However, I would hope that Christian colleges and universities would at least be cautious in employing this data, since it is clearly a way of playing into the hands of economic pragmatism about higher education--one more way to simply treat a degree as a credential for employment rather than as a means for holistic formation of "prime citizens of the kingdom."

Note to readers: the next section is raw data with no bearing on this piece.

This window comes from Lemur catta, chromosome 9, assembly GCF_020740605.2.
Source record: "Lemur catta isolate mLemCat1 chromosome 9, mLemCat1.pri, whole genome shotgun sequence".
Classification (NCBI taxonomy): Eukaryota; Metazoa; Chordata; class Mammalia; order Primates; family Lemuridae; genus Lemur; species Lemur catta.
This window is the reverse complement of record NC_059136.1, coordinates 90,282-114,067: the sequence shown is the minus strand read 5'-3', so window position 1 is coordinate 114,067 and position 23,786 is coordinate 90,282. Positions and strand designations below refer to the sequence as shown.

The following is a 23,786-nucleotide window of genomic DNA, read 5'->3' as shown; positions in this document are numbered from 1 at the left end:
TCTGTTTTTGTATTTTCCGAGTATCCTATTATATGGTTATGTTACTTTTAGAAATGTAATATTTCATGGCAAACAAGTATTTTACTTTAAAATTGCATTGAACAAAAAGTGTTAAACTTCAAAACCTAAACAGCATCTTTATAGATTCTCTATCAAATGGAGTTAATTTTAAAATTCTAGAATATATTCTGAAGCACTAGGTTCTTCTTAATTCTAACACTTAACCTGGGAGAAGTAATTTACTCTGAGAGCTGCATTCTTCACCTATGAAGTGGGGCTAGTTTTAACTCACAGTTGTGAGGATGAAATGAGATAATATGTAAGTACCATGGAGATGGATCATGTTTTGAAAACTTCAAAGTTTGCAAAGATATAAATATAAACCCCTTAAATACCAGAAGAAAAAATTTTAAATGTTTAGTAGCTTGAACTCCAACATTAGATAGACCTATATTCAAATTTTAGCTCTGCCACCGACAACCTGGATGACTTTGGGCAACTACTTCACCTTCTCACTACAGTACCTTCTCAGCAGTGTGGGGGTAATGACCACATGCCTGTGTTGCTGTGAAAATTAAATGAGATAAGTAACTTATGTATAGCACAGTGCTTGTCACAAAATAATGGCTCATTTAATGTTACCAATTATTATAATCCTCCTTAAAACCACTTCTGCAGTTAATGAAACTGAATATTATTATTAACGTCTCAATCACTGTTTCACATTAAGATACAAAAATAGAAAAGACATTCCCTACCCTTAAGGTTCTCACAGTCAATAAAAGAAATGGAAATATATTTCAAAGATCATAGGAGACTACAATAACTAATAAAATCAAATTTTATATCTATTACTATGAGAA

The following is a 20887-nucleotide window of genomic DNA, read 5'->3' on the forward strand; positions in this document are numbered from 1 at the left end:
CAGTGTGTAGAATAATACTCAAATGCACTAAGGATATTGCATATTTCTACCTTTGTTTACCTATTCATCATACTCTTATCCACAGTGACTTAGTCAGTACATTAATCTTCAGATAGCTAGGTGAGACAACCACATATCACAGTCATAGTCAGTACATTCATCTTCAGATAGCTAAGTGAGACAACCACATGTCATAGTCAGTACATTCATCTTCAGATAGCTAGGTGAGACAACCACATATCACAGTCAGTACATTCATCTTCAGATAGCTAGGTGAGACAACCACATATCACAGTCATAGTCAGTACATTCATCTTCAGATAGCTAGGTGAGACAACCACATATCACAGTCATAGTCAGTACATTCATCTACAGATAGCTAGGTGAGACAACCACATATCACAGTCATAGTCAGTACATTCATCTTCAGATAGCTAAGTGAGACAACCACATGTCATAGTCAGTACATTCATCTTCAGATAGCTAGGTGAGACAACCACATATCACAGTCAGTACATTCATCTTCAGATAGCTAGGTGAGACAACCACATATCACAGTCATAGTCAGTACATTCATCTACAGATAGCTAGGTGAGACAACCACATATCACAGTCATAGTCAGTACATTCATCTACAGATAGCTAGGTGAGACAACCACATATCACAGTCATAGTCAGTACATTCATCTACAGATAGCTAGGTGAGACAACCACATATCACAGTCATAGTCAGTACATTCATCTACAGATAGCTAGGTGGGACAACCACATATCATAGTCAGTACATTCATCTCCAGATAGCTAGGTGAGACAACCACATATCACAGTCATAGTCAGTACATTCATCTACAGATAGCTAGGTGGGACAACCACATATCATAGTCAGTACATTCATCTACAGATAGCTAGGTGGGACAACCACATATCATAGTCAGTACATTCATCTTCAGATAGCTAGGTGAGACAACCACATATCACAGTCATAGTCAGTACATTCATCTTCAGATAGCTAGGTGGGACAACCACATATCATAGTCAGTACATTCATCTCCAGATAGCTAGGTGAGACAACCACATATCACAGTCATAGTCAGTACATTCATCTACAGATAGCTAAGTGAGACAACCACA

More importantly, this analysis of the data (let's just assume all the numbers are trustworthy) is simply reductionistic. It doesn't have room to recognize or absorb the fact that different kinds of institutions envision "success" very differently. To take just an easy example, many Christian and Catholic universities inculcate in their students a deep devotion to service, to the pursuit of justice and shalom. This often translates into social entrepreneurs who devote themselves to NGOs and non-profit agencies concerned with the marginalized and downtrodden. These colleges send into the world graduates who imagine the world otherwise, and who imaginatively launch new organizations, programs, and initiatives that counter hunger, poverty, disease, and illiteracy. These, too, are "successful" graduates, but their work and vocation isn't going to bump up the median salaries of our alumni any time soon. So be it. We're working with a different metric.